The Sunday Magazine

Photographing his mother's dementia made her feel alive again

In Alisa Siegel's documentary, photographer Tony Luciani describes how taking photos of his mother, who is suffering from dementia, brought her a sense of purpose and a feeling of joy. “She was playing again, and to hell with what people think,” he said.
Elia Luciani was 91, and in the early stages of dementia, when she and her son Tony began creating photographs together. This one is called ET Call Home. (Tony Luciani)

Originally published on March 29, 2019.

The project that would change Elia Luciani's life began with a single look at her reflection.

Elia was at the time 91 years old and in the early stages of dementia. She was waiting to use the washroom while her adult son Tony Luciani tried out his new camera in the bathroom mirror.

"I see her head peering around the corner," he remembered.

Taken by her reflection, "she jumped in front of the mirror and she started doing a little dance, waving her hands up in the air."

Tony's shutter started clicking. 

Elia had recently been moved from Toronto's Corso Italia neighbourhood to Tony's home in Durham, Ont., and worried that she was bored and lonely, he had been casting around for ways to engage her.

She had arrived in Durham "ready to die," he said — but something changed that day in the bathroom.

"I thought, 'oh my god,' I thought of something we can do together, and it was photography," he said.

The moment that started it all — a photo bomb by Elia while Tony was trying out his new camera in the bathroom mirror. (Tony Luciani)

The collection of photographs the two would create together over the next two years, named MAMMA: In the Meantime, have now been seen around the world.

"There hasn't been a country, possibly Afghanistan, that hasn't produced something about my mother, her dementia, our collaboration," said Tony.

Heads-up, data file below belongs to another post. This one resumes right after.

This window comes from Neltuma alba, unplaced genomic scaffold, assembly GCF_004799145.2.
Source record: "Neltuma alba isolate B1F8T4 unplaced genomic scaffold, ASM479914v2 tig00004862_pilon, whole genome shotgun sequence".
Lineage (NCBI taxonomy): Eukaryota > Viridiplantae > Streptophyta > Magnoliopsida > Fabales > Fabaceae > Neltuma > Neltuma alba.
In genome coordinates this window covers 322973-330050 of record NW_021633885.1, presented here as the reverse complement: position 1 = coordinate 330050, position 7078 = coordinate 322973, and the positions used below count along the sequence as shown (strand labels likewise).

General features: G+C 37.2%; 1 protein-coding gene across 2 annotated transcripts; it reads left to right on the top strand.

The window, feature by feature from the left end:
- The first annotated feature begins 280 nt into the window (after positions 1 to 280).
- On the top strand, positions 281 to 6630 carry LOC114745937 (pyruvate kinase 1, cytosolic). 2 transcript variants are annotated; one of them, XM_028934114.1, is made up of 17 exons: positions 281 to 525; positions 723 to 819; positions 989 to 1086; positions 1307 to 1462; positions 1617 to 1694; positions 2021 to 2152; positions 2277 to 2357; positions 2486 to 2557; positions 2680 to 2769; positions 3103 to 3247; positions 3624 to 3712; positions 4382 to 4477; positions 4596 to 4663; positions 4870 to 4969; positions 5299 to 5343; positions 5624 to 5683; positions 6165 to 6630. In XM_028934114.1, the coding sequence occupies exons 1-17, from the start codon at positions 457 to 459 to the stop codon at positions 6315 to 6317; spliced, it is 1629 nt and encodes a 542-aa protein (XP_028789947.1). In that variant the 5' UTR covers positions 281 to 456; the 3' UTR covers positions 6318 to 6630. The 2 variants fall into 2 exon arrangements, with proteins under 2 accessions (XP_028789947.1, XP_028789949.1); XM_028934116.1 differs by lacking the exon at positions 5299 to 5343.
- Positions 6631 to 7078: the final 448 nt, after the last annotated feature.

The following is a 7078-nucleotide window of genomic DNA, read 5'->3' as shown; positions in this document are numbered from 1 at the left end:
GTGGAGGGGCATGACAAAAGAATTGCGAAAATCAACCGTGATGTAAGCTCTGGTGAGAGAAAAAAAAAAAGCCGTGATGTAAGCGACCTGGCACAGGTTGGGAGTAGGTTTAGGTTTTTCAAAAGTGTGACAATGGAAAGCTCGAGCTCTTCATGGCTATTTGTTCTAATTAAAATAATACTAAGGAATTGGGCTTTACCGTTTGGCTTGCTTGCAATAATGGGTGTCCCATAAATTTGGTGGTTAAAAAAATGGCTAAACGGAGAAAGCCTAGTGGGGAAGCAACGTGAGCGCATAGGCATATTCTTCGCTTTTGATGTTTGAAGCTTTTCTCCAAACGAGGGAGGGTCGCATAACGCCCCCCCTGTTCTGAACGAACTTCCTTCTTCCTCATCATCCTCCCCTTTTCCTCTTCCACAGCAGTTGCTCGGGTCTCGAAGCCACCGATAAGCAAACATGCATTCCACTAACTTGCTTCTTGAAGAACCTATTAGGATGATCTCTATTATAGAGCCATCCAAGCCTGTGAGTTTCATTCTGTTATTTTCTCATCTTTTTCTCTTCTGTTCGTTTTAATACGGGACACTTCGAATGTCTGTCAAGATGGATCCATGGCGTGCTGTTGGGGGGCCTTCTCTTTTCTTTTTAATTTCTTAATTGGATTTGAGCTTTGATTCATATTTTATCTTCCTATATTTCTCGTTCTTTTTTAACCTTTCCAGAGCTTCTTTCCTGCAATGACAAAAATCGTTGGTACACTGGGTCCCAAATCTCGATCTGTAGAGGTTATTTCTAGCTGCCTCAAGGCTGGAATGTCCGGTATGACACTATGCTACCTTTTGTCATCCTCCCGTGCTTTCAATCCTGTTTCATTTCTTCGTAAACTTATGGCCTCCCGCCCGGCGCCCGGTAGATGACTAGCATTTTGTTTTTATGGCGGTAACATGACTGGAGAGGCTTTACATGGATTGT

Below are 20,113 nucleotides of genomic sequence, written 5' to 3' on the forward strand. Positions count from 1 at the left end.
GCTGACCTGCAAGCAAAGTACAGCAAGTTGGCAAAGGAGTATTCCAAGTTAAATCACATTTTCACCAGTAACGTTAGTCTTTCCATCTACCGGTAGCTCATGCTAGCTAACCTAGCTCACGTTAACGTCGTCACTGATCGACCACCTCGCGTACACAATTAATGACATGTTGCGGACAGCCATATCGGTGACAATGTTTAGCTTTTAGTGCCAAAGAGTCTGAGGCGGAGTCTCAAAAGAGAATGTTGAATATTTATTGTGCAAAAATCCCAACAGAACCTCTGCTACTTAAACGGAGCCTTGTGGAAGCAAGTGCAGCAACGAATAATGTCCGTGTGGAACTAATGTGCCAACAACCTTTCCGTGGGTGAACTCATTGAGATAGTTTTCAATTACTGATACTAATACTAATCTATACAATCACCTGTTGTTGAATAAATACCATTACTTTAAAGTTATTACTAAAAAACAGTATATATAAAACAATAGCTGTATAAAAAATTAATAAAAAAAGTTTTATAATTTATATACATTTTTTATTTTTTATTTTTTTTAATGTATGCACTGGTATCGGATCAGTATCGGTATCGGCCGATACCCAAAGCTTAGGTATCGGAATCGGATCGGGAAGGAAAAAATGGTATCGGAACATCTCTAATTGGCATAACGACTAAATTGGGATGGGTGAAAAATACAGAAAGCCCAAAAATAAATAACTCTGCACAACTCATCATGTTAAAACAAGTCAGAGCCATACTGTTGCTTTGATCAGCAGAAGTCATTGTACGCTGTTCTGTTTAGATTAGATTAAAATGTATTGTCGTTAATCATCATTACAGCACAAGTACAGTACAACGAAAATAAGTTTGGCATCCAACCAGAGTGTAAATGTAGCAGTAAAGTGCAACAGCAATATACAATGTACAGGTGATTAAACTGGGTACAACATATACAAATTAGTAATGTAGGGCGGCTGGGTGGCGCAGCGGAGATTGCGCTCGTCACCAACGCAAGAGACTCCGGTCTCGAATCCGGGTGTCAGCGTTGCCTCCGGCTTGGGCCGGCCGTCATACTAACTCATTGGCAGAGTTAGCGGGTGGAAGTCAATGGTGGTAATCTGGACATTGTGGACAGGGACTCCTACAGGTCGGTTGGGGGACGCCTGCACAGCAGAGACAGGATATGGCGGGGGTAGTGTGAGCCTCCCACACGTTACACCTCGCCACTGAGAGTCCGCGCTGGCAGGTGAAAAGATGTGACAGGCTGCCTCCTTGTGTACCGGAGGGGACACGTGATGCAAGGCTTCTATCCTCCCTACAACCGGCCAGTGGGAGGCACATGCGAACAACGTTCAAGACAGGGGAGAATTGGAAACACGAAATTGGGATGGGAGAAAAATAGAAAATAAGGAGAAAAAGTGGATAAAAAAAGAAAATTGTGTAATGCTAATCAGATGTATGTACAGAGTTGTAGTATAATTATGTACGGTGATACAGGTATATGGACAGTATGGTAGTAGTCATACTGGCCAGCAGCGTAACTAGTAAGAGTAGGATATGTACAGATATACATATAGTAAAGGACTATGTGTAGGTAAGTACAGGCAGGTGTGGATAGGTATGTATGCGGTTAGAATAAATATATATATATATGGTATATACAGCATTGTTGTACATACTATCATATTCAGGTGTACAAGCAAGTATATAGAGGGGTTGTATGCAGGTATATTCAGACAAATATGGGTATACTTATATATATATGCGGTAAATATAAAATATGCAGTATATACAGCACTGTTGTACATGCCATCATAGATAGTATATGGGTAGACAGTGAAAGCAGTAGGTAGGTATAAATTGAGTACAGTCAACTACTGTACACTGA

All of that exposure has won hundreds of fans for Elia, who send her postcards and notes of support, and even hand-knitted socks and shawls.

They've connected with the vital, expressive woman they see in the photographs, shown in moments of rest, contemplation, frustration, and most of all, in play.

"We're doing something that made her feel alive again," he said. 

She was playing again, and to hell with what people think. - Tony Luciani

In many ways, said Tony, his mother was making up for lost time.

Engaged at age 13 in her native Italy to a man twice her age, "my mum missed out on her childhood, she went from kid to woman with nothing in between. I think all of the play that we were doing here, she was capturing that time that she didn't have."

Tony began each photo session by asking his mother to tell him stories from her life. Out of the story would come a concept for a new picture.

"She would go to her room and bring boxes of clothes and shoes she hasn't worn for years," he said. "She was playing again, and to hell with what people think."

Elia also took a turn on the other side of the lens after Tony found a simple point-and-shoot camera in a drawer.

"I taped up all the buttons that weren't necessary," he explained. "And she just wandered around the house and I gave her a project to do of taking ten photos a day."

What he saw when he uploaded the results to his computer delighted him: Elia documented the inside of the fridge, her drawers of clothes, a face on television.

"It was the first time she ever held a camera in her life. She was 91 at that point."

A self-portait taken by Elia Luciani entitled 'Alone with family.' Her son had challenged her to take ten photographs a day. (Elia Luciani)

For three years, the two continued a fertile artistic collaboration, until Elia fell and broke her arm, sending her to an assisted living home.

Her dementia had progressed, and she was no longer able to live with Tony or grasp the project that had brought her to life two years before.

"I don't take pictures of her anymore, she just wouldn't understand why. It wouldn't be fair to her," he explained.

Her illness, Tony said, created a window for her to recapture parts of herself long dormant.

A photo by Tony Luciani called 'Internal Reflection' showing his mother simultaneously as a little girl and in her early 90s. (Tony Luciani)

"If it wasn't for dementia, the series never would have happened. Now that she has full-blown dementia, she doesn't understand the scope of what happened," he said.

When he visits his now 96-year-old mother at her new home, "she doesn't know which son has walked in the door," he said. "That's okay."

The photographs from MAMMA: In the Meantime continue to draw crowds.

Click 'listen' above to hear Alisa Siegel's documentary "Mamma in the Mirror."

Tony and his mother Elia now, in her room at her assisted living home. (Alisa Siegel/CBC)


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